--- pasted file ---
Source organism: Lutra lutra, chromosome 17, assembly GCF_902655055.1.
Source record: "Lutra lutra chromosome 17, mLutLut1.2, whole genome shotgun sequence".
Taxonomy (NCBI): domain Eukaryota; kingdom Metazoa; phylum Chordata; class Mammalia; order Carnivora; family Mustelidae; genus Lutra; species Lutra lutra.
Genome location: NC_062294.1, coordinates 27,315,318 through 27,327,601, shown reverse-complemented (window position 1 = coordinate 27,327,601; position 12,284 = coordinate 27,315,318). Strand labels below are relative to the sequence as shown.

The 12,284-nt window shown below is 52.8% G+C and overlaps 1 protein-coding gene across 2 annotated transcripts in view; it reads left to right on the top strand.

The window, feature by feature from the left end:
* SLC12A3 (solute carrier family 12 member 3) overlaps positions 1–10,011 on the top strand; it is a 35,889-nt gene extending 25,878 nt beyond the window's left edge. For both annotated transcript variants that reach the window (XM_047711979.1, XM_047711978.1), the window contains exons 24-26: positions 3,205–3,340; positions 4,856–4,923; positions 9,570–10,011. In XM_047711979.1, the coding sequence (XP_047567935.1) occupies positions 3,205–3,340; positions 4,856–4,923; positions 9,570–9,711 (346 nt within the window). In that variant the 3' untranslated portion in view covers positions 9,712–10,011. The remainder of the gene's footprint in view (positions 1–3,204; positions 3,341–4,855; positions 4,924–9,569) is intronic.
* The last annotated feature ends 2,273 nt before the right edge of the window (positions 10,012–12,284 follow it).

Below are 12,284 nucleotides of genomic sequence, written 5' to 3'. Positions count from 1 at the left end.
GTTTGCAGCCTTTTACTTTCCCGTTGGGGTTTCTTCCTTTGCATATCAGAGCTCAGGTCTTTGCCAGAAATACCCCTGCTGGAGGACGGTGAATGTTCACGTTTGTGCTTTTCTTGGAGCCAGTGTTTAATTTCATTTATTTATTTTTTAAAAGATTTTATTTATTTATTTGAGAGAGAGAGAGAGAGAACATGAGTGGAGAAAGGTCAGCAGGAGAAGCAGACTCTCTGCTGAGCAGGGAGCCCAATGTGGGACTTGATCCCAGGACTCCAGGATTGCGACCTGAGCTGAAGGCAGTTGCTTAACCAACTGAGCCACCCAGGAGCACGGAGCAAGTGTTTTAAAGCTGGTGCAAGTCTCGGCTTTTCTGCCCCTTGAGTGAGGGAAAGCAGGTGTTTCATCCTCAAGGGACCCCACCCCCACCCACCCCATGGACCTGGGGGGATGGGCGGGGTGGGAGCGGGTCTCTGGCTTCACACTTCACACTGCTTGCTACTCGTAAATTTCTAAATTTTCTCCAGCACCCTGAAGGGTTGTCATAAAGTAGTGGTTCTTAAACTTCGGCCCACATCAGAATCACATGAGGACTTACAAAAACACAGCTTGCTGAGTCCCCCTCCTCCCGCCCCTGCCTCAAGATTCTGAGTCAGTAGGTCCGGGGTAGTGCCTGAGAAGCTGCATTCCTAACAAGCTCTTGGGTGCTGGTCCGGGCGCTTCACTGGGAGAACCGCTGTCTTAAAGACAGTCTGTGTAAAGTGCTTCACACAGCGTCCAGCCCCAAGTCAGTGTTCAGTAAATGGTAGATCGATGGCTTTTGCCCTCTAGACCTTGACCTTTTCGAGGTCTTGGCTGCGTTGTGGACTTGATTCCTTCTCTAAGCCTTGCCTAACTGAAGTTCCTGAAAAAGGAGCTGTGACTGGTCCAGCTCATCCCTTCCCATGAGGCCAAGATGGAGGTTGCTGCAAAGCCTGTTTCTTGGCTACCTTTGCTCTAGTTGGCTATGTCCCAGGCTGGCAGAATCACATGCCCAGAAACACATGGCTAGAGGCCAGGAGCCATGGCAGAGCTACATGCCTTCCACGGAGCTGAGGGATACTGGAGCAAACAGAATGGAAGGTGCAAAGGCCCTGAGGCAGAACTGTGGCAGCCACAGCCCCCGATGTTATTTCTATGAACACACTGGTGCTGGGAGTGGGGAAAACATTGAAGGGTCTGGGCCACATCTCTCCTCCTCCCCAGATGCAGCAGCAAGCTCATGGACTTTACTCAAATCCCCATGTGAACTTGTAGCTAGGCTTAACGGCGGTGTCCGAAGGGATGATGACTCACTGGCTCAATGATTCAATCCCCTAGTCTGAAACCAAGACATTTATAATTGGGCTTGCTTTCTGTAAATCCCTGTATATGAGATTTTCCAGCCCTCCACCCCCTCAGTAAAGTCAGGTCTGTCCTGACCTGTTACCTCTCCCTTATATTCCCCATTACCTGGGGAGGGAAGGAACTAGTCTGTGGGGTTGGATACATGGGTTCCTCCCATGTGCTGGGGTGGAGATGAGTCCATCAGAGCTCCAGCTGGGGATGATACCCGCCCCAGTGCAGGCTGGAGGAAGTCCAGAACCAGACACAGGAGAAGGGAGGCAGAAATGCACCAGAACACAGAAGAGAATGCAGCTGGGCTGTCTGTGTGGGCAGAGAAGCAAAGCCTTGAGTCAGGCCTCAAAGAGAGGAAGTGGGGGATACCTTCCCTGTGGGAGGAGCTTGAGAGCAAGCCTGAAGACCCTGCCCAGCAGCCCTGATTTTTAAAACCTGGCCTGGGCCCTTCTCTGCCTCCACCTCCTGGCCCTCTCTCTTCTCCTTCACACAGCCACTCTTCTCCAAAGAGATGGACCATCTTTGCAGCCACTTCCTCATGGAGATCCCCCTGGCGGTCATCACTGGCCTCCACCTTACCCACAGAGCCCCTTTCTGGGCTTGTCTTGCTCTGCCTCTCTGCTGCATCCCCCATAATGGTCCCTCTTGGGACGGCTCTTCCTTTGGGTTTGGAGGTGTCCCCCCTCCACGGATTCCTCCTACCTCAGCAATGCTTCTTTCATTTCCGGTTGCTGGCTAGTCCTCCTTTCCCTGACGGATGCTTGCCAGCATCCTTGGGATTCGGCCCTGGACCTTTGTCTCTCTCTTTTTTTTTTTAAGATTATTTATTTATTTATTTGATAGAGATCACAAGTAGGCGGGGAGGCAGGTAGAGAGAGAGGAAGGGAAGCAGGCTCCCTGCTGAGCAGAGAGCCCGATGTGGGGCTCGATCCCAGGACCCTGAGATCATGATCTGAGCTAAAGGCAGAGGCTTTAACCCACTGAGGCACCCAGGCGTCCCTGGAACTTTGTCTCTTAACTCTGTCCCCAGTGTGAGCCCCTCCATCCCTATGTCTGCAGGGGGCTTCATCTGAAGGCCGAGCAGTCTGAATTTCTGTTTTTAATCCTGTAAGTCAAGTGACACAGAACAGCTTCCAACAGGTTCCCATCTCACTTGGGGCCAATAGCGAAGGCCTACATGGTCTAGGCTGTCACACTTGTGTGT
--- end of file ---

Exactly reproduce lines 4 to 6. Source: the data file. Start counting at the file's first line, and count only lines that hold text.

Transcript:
Genome location: NC_062294.1, coordinates 27,315,318 through 27,327,601, shown reverse-complemented (window position 1 = coordinate 27,327,601; position 12,284 = coordinate 27,315,318). Strand labels below are relative to the sequence as shown.

The 12,284-nt window shown below is 52.8% G+C and overlaps 1 protein-coding gene across 2 annotated transcripts in view; it reads left to right on the top strand.

The window, feature by feature from the left end: